Updated: May 12

I talk on my website about writing with a human touch, a focus on connection with your audience. But how can I write in a way that connects to your audience when we are just providing information to them in a website article?

We connect with the reader by displaying empathy, and using the words and language they can relate to. In her book, the Gifts of Imperfection, psychologist Brené Brown defines connection as:

the energy that exists between people when they feel seen, heard and valued; when they can give and receive without judgement; when they derive sustenance and strength from the relationship.

Brene Brown

I would love it if, in my role as a writer, I was able to fully offer such connection. However, Brené, neuroscience, and myself, would all agree that it is very hard if not impossible to provide true connection in the realms of the internet alone. It is harder again, to provide true connection in a one way street, such as an article on a website. So let me clarify that when I talk about connection in my writing, I am talking about helping the reader feel seen, heard and valued, without judgement. I do this by writing with empathy.

Kendra Cherry from verywellmind.com provides a definition of empathy that I rather like:

Empathy is the ability to emotionally understand what other people fee, see things from their point of view, and imagine yourself in their place. Essentially, it is putting yourself in someone else’s position and feeling what they must be feeling. [2]

Kendra Cherry

Of course, it is very difficult to ever truly know what another is feeling. Many times since the beginning of the COVID 19 pandemic I have seen references to the saying ‘we are all in the same boat’ elaborated to ‘we are all in the same storm, we do not all have the same boat’. However, with a little empathy, emotional experience, and most importantly, a curious mind and open ears, we can learn a lot about how others experience something and how they might feel. So, when we write for an audience we can certainly attempt to see things from the audiences point of view. If I am writing for an audience of mostly grandparents, I might recall conversations with my parents about their experience or find a few blogs by grandparents about their experience. If I am writing for a client, obviously I will ask them about their experience with the grandparents in their audience with whom they hope to connect. Even from those few short conversations and recollections I will have the beginnings of an understanding of their feelings, relevant to the topic brief, from which to begin writing.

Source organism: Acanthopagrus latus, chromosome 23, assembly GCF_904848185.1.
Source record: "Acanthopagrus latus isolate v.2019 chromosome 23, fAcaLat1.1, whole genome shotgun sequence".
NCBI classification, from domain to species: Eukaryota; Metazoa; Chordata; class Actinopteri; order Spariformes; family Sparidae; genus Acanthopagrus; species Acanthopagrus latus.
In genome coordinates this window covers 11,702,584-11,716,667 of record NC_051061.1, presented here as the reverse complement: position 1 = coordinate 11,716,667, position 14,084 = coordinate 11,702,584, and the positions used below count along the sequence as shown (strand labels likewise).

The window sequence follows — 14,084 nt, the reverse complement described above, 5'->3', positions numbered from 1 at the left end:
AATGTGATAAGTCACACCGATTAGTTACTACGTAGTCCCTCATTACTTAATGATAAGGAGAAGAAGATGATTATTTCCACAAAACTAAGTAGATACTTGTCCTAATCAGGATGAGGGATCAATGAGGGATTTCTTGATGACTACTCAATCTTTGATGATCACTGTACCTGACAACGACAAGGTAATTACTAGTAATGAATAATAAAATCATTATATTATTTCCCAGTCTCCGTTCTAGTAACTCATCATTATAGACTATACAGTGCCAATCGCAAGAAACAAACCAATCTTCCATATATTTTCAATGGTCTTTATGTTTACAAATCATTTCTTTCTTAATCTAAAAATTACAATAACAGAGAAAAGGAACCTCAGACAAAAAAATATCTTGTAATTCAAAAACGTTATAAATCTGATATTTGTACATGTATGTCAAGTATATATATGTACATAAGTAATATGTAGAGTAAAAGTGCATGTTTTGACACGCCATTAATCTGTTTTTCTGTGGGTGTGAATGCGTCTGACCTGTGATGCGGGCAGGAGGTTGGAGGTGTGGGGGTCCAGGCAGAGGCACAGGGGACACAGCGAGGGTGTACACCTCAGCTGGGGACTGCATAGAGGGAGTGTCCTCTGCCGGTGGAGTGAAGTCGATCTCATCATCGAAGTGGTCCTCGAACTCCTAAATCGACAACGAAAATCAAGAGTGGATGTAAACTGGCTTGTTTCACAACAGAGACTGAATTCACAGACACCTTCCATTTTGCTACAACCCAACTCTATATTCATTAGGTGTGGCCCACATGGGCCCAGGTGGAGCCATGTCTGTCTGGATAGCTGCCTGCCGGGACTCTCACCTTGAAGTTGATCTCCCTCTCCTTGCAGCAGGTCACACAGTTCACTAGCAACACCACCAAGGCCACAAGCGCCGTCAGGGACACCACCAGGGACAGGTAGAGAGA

But how can I use empathy to make a connection with my audience I hear you ask. Here I draw on my counselling studies, pulling right back to basics. If I am in a room with someone and I want to show them empathy, I can nod, or ask relevant questions, paraphrase back what they have already told me, in order to show I am listening. When I am behind a keyboard, I can use words like, ‘I hear you’ when you say lack of bicycle lanes makes you feel unsafe when you ride you bike. ‘I see you’ sitting in the café as you read this. ‘I understand’, it’s challenging when you feel isolated working from home. I can even attempt to read your mind, by predicting the next question you might have, as you may have noticed at the beginning of this paragraph.

Even better, if I can honestly relate because I have honestly had a similar experience, I can share that experience. When writing, trying to forge that one way connection without the ability to engage with the audience directly, sharing a story, a true story, can show true empathy. After all, you’ve probably been somewhere similar to where the reader is. Think about the influencers you follow, the marketers that draws you in, the celebrities that you trust. What is it about them? Do you feel like you know them? Do you feel like they include you in their lives? These days, their truth sharing (and I only mean the truth, not fluff, photoshopped or downright made up) creates a form of connection even though you have never met.

So, although we cannot provide the kind of connection Brené Brown talks about, which we need as human beings, we can learn from this concept as writers and marketers. We can use empathy to build trust with our audience. And grow from trust to connection. If we have trust and connection with our audience, when the time comes, it is us they will come to. It might be a long marketing game but it is worth it, both for business, and as humans ourselves.

References: [1] Brown, Brené, ‘The Gifts of Imperfection’, 2010 except as accessed at https://www.oprah.com/own-super-soul-sunday/excerpt-the-gifts-of-imperfection-by-dr-brene-brown/5 [2] Cherry, Kendra, ‘What is Empathy’, 2 May 2020 as accessed at https://www.verywellmind.com/what-is-empathy-2795562